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In several credits, some names (usually among the first ones) have an abbreviation after their name like:

  • A.C.E.
  • A.S.C.
  • ...

Where does it come from?

Do they mean something specific about their job?

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Generally, these abbreviations you see indicate a society or union that person is a member of. Since such societies are very distinctive and respected ones, people add it to their names in credits. Just like when one has Ph.D. degree, he/she would prefix Dr. or suffix Ph.D. in his/her name.

1. A.C.E.

It stands for American Cinema Editors, a society for film editors. This is a high honor in the cinema industry.

2. A.F.C.

It stands for Association Française des directeurs de la photographie Cinématographique (in English, French Society of Cinematographers). It is a France's foremost professional organization of French cinematographers and founded in 1990.

3. A.S.C.

It is the American Society of Cinematographers for special effects experts and photography directors. This organization was established to build a collaborative environment for cinematographers to share their ideas and techniques.

The organization is not a labor union or guild, but an educational, cultural, and professional organization. Membership is extended by invitation, exclusive to those who have demonstrated outstanding ability as a director of photography.

4. B.S.C.

British Society of Cinematographers. Same as A.S.C., just for British Cinema. Interesting thing to note is that Cinematographers working both in USA and UK can be part of both A.S.C. and B.S.C.

5. C.A.S.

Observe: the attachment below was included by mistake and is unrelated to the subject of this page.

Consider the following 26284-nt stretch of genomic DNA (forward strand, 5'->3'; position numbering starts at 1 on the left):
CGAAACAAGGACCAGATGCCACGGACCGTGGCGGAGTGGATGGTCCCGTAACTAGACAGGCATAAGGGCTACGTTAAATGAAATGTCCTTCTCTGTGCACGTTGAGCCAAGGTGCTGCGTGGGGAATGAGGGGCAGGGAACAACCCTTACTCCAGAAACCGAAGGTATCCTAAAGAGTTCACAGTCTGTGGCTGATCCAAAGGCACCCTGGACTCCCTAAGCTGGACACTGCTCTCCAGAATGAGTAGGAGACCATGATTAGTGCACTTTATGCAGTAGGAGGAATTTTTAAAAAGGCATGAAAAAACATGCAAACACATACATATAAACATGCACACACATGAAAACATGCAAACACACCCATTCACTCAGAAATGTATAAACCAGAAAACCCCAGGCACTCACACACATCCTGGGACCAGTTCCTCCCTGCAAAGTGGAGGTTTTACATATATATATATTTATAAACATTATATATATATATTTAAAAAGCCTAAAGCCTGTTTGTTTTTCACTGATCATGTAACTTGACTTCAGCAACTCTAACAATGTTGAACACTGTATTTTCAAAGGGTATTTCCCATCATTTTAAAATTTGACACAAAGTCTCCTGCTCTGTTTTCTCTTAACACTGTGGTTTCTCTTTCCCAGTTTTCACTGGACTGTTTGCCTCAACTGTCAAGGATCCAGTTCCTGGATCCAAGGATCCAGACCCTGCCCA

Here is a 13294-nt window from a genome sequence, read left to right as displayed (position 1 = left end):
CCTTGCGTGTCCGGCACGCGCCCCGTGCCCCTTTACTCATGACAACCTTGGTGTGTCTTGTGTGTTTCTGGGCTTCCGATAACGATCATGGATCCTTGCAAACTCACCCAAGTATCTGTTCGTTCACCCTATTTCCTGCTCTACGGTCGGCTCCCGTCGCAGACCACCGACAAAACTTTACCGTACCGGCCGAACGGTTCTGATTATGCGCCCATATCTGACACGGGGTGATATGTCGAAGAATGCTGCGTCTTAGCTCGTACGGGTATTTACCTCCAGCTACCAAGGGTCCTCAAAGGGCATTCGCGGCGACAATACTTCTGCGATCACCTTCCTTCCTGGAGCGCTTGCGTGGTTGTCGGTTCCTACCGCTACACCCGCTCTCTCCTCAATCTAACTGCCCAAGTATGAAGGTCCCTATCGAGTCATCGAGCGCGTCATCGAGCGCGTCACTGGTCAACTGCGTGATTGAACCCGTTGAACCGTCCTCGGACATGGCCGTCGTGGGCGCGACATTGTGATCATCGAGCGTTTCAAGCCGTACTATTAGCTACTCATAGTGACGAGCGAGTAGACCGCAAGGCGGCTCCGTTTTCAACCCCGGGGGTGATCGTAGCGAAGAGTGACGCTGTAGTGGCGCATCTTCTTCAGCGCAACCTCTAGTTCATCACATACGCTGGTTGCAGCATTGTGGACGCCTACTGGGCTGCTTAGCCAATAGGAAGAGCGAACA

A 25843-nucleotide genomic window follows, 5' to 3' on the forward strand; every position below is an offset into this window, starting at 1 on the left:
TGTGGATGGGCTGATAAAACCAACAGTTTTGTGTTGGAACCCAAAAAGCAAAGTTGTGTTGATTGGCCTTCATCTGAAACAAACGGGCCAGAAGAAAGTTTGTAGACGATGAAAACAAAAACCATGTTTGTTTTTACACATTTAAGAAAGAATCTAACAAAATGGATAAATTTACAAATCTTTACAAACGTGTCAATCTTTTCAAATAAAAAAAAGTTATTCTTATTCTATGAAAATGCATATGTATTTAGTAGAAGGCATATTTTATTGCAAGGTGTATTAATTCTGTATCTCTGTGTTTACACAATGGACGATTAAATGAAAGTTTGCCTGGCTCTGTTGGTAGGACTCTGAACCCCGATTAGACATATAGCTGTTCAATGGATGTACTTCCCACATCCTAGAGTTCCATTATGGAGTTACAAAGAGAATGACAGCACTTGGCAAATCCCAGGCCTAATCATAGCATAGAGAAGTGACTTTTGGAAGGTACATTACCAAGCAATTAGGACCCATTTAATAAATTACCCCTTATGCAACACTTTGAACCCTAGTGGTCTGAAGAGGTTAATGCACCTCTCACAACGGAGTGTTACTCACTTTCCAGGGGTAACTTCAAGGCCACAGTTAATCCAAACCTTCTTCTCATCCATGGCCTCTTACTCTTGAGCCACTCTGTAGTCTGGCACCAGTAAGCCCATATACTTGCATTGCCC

Cinema Audio Society.

The Cinema Audio Society was formed in 1964 for the purpose of sharing information with Sound Professionals in the Motion Picture and Television Industry. We have seven (7) categories of membership: Active (Full), Associate, Career Achievement, Honorary, Student, Retired and Corporate Members. Source

6. C.S.A.

Casting Society of America. It was formed in 1982 as the American Society of Casting Directors. Best casting directors in film, television, and stage have this tag.

7. D.G.A.

Directors Guild of America. It represents directors and members of the directorial team working in film, television etc.

8. P.G.A.

Producers Guild of America. It represents producers of film and TV. It was originally formed as Screen Producers Guild in 1950, but later it was merged with the Television Producers Guild and American Association of Producers.

9. S.A.G

Screen Actors Guild. It was a society of main and background performers in movies & TV. Established in 1933, it was later merged into American Federation of Television and Radio Artists in 2012 and known as S.A.G. - A.F.T.R.A afterwards.

10. WGAE, WGAW

Writers Guild of America. E stands for East and W stands for West. It is a combination of two labor unions and was formed in 1912 by a collection of book, magazine, and drama writers.

As you can see, these societies refer to the specific group of people belonging to movies/TV. Like D.G.A is a society for directors and P.G.A. is a society for producers. These societies have their own motives, but they share a common goal to provide a collaborative platform for people involved in movies/TV making. Besides this, they have their own membership rules.

Source

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